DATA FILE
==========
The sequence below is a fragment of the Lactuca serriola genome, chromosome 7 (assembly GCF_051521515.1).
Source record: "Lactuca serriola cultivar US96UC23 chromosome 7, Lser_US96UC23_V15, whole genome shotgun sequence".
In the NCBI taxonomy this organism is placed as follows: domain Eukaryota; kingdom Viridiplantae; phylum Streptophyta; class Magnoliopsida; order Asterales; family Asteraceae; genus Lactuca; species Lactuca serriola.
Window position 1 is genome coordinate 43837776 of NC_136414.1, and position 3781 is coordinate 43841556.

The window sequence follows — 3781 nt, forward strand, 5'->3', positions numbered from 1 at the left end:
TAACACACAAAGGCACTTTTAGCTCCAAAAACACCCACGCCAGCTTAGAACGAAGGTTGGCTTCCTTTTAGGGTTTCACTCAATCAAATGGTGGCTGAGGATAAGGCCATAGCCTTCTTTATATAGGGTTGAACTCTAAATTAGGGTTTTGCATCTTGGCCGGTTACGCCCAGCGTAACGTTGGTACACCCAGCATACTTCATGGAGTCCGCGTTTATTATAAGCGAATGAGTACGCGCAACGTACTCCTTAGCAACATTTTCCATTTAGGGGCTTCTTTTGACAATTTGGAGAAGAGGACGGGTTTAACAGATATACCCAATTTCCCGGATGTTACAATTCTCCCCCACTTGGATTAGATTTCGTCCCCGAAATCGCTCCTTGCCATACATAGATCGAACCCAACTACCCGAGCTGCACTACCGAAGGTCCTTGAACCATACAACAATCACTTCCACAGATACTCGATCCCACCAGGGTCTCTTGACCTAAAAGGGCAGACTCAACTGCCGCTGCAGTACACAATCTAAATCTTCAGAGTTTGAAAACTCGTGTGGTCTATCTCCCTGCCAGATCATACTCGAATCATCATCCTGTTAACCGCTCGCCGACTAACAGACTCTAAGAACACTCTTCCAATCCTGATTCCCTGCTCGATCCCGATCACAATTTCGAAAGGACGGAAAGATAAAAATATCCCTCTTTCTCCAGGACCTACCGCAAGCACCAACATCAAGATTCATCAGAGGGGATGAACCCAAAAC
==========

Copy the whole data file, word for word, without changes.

The sequence below is a fragment of the Lactuca serriola genome, chromosome 7 (assembly GCF_051521515.1).
Source record: "Lactuca serriola cultivar US96UC23 chromosome 7, Lser_US96UC23_V15, whole genome shotgun sequence".
In the NCBI taxonomy this organism is placed as follows: domain Eukaryota; kingdom Viridiplantae; phylum Streptophyta; class Magnoliopsida; order Asterales; family Asteraceae; genus Lactuca; species Lactuca serriola.
Window position 1 is genome coordinate 43837776 of NC_136414.1, and position 3781 is coordinate 43841556.

The window sequence follows — 3781 nt, forward strand, 5'->3', positions numbered from 1 at the left end:
TAACACACAAAGGCACTTTTAGCTCCAAAAACACCCACGCCAGCTTAGAACGAAGGTTGGCTTCCTTTTAGGGTTTCACTCAATCAAATGGTGGCTGAGGATAAGGCCATAGCCTTCTTTATATAGGGTTGAACTCTAAATTAGGGTTTTGCATCTTGGCCGGTTACGCCCAGCGTAACGTTGGTACACCCAGCATACTTCATGGAGTCCGCGTTTATTATAAGCGAATGAGTACGCGCAACGTACTCCTTAGCAACATTTTCCATTTAGGGGCTTCTTTTGACAATTTGGAGAAGAGGACGGGTTTAACAGATATACCCAATTTCCCGGATGTTACAATTCTCCCCCACTTGGATTAGATTTCGTCCCCGAAATCGCTCCTTGCCATACATAGATCGAACCCAACTACCCGAGCTGCACTACCGAAGGTCCTTGAACCATACAACAATCACTTCCACAGATACTCGATCCCACCAGGGTCTCTTGACCTAAAAGGGCAGACTCAACTGCCGCTGCAGTACACAATCTAAATCTTCAGAGTTTGAAAACTCGTGTGGTCTATCTCCCTGCCAGATCATACTCGAATCATCATCCTGTTAACCGCTCGCCGACTAACAGACTCTAAGAACACTCTTCCAATCCTGATTCCCTGCTCGATCCCGATCACAATTTCGAAAGGACGGAAAGATAAAAATATCCCTCTTTCTCCAGGACCTACCGCAAGCACCAACATCAAGATTCATCAGAGGGGATGAACCCAAAAC